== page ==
Well, I just returned from another great Search Engine Strategies event. It is amazing to me how much this conference continues to grow, year after year.
While it’s always good to attend these to see friends, meet potential and current clients, and learn a thing or two, I was struck by how much this conference seems – to me – to evolve into an Interactive marketing conference rather than just “search”. I think this is an indication of where the medium is heading…the convergence of all media.
Some of the presentations I was most impressed with were those regarding the podcasting and blogging space. Many companies are still trying to figure out a strategy here.
On Monday, I attended a session titled “Podcast Search” which spoke to the tactics one might use to promote Podcasts through search engine marketing. Although all of the panelists were wonderful (Daron Babin from Webmaster Radio and Ethan Fassett from Yahoo!’s audio search team), I was really struck with the presentation that Amanda Watlington shared. Fortunately, Shana Barkley is friends with Amanda and made the introduction. Amanda and I were able to get together one evening with other friends (Christine Churchill from Key Relevance, Mike Grehan from Marketsmart Interactive, and Brett Tabke with WebmasterWorld.com) and shared some spirited discussion on the current state of our space and where we’re headed.
Also, on Monday, was a keynote address from someone that I really respect within our space and that is Barry Diller. As many of you may know, I began my journey in Interactive with a stint at Lycos. Well, Mr. Diller had made a play to acquire Lycos back then and the deal was called off because too many people didn’t believe it was a good thing for Lycos shareholders. I’m sure that those people are kicking themselves, now. At any rate, I had the fortune of getting the opportunity to share a few words with Mr. Diller which may have been the highlight of my trip.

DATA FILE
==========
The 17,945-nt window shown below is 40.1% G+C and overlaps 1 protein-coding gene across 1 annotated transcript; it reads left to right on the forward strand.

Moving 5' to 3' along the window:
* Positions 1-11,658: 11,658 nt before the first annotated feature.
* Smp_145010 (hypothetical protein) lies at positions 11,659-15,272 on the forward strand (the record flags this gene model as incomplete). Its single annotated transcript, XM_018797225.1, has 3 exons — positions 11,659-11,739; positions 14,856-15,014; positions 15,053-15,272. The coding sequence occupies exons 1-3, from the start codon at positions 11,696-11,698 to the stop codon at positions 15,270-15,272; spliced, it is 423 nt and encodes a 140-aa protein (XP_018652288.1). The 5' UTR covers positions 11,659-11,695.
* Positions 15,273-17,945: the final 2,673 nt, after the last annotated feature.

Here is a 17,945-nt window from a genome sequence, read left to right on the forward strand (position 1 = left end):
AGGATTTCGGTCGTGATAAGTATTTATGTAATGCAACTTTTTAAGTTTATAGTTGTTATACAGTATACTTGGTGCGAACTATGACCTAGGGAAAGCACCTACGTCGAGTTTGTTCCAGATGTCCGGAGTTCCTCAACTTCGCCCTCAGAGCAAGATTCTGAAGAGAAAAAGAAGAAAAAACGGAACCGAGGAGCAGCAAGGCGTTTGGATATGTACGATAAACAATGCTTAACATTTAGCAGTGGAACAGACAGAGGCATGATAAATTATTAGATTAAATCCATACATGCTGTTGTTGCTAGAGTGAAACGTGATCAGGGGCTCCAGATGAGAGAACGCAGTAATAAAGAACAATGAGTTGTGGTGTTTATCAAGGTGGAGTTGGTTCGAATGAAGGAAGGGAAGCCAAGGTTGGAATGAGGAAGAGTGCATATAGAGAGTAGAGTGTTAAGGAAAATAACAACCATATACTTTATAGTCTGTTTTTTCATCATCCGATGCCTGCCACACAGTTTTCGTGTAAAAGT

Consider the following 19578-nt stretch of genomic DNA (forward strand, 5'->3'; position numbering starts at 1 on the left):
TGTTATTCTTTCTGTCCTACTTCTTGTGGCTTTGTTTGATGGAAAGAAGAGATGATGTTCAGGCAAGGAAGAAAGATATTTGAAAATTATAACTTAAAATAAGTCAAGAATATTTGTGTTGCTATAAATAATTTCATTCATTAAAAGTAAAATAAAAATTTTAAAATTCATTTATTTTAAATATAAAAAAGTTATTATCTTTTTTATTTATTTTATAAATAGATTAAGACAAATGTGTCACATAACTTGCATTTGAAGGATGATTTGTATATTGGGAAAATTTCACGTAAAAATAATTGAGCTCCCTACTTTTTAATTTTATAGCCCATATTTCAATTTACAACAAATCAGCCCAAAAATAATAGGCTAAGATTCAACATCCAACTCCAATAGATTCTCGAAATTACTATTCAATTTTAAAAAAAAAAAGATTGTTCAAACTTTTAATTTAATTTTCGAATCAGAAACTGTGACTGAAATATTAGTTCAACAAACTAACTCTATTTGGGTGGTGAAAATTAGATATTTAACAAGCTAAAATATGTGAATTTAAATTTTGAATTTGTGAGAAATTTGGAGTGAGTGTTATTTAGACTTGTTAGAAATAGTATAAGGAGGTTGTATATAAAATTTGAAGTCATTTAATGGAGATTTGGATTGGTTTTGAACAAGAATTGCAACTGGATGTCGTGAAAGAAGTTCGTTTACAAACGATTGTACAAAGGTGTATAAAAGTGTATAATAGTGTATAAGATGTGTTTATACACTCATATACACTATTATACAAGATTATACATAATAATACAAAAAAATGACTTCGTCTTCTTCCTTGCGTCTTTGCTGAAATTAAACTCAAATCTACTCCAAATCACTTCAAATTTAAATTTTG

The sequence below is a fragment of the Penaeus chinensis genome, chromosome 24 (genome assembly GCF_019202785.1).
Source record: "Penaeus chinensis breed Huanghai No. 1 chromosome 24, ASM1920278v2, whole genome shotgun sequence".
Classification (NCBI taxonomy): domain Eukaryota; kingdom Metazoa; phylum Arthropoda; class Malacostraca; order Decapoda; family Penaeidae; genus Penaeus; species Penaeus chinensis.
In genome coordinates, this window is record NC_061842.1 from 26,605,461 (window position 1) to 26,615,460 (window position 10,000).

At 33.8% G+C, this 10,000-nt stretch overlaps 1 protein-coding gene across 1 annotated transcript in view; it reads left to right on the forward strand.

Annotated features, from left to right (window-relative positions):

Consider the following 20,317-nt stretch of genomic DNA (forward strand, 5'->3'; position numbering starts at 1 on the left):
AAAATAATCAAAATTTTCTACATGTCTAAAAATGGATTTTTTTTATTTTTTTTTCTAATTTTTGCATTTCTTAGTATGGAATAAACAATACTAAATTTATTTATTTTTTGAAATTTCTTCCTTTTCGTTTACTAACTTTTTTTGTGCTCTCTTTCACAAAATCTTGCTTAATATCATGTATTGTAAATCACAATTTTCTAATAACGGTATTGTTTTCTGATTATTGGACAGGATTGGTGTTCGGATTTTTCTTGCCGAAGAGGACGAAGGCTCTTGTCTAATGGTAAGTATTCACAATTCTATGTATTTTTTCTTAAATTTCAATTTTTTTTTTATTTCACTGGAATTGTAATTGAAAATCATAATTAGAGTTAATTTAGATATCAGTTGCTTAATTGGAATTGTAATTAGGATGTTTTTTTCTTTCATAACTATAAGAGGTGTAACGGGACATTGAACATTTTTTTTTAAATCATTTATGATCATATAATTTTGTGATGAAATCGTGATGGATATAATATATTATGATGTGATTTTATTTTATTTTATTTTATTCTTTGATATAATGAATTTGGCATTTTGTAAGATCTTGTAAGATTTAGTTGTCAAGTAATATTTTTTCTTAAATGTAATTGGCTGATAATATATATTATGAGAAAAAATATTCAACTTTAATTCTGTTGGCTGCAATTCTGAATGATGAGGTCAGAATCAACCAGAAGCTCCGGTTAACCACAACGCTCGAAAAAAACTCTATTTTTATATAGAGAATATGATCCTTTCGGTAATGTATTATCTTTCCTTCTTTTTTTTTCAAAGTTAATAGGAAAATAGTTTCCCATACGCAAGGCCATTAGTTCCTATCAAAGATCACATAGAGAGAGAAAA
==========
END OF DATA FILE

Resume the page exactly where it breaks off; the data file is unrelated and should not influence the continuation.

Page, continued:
Mr. Diller was at SES to promote the re-launch of “Ask Jeeves” as just “Ask” (Mr. Jeeves has taken retirement). I was extremely impressed with the direction that they are taking with this search engine. To me, they have taken the “portal” approach of the late 90’s and early 2000’s and applied this to the “clean/neat” factor of Google. This takes Vertical Search in a whole ‘nother direction. I really think they’re heading in the right direction. Amanda Watlington and I have varied opinions on this subject and have placed a bet on where things may stand one year from today (I’m holding you to this bet, Amanda!).
I do think that we may experience some shake-ups in the market. If Ask.com is successful, as I believe that they may be, and if Microsoft’s recent claim holds true, then Google may have something to be concerned about.
Well, another SES/NYC. I am exhausted but yet excited to see what next year’s event may be like. Perhaps it will be Interactive Marketing Strategies – 2007?